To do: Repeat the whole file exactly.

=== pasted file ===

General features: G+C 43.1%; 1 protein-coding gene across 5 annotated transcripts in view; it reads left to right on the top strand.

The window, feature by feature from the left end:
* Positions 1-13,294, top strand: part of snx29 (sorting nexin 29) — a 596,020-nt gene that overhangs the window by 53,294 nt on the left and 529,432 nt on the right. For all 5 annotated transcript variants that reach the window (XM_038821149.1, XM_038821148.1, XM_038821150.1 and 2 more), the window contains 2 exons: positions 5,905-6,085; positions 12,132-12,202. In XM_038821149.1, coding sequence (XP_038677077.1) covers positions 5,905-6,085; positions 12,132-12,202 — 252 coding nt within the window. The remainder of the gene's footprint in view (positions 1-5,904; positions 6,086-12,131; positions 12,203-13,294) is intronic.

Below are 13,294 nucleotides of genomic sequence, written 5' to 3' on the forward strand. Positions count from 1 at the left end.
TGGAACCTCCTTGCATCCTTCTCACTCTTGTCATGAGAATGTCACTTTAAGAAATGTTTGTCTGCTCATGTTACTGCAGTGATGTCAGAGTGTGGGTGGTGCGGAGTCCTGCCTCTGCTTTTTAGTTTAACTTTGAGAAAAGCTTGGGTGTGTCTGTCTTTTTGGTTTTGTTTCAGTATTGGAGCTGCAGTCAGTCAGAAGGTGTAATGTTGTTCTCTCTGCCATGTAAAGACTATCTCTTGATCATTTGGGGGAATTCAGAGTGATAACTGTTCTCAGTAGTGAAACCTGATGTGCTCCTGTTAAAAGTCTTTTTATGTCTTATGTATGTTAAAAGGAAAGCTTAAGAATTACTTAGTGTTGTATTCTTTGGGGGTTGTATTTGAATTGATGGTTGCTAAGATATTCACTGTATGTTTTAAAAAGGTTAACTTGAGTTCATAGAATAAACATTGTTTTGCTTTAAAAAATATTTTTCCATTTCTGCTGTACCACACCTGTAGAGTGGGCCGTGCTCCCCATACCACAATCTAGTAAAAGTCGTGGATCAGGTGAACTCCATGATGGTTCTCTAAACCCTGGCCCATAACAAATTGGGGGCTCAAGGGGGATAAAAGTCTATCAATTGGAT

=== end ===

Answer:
General features: G+C 43.1%; 1 protein-coding gene across 5 annotated transcripts in view; it reads left to right on the top strand.

The window, feature by feature from the left end:
* Positions 1-13,294, top strand: part of snx29 (sorting nexin 29) — a 596,020-nt gene that overhangs the window by 53,294 nt on the left and 529,432 nt on the right. For all 5 annotated transcript variants that reach the window (XM_038821149.1, XM_038821148.1, XM_038821150.1 and 2 more), the window contains 2 exons: positions 5,905-6,085; positions 12,132-12,202. In XM_038821149.1, coding sequence (XP_038677077.1) covers positions 5,905-6,085; positions 12,132-12,202 — 252 coding nt within the window. The remainder of the gene's footprint in view (positions 1-5,904; positions 6,086-12,131; positions 12,203-13,294) is intronic.

Below are 13,294 nucleotides of genomic sequence, written 5' to 3' on the forward strand. Positions count from 1 at the left end.
TGGAACCTCCTTGCATCCTTCTCACTCTTGTCATGAGAATGTCACTTTAAGAAATGTTTGTCTGCTCATGTTACTGCAGTGATGTCAGAGTGTGGGTGGTGCGGAGTCCTGCCTCTGCTTTTTAGTTTAACTTTGAGAAAAGCTTGGGTGTGTCTGTCTTTTTGGTTTTGTTTCAGTATTGGAGCTGCAGTCAGTCAGAAGGTGTAATGTTGTTCTCTCTGCCATGTAAAGACTATCTCTTGATCATTTGGGGGAATTCAGAGTGATAACTGTTCTCAGTAGTGAAACCTGATGTGCTCCTGTTAAAAGTCTTTTTATGTCTTATGTATGTTAAAAGGAAAGCTTAAGAATTACTTAGTGTTGTATTCTTTGGGGGTTGTATTTGAATTGATGGTTGCTAAGATATTCACTGTATGTTTTAAAAAGGTTAACTTGAGTTCATAGAATAAACATTGTTTTGCTTTAAAAAATATTTTTCCATTTCTGCTGTACCACACCTGTAGAGTGGGCCGTGCTCCCCATACCACAATCTAGTAAAAGTCGTGGATCAGGTGAACTCCATGATGGTTCTCTAAACCCTGGCCCATAACAAATTGGGGGCTCAAGGGGGATAAAAGTCTATCAATTGGAT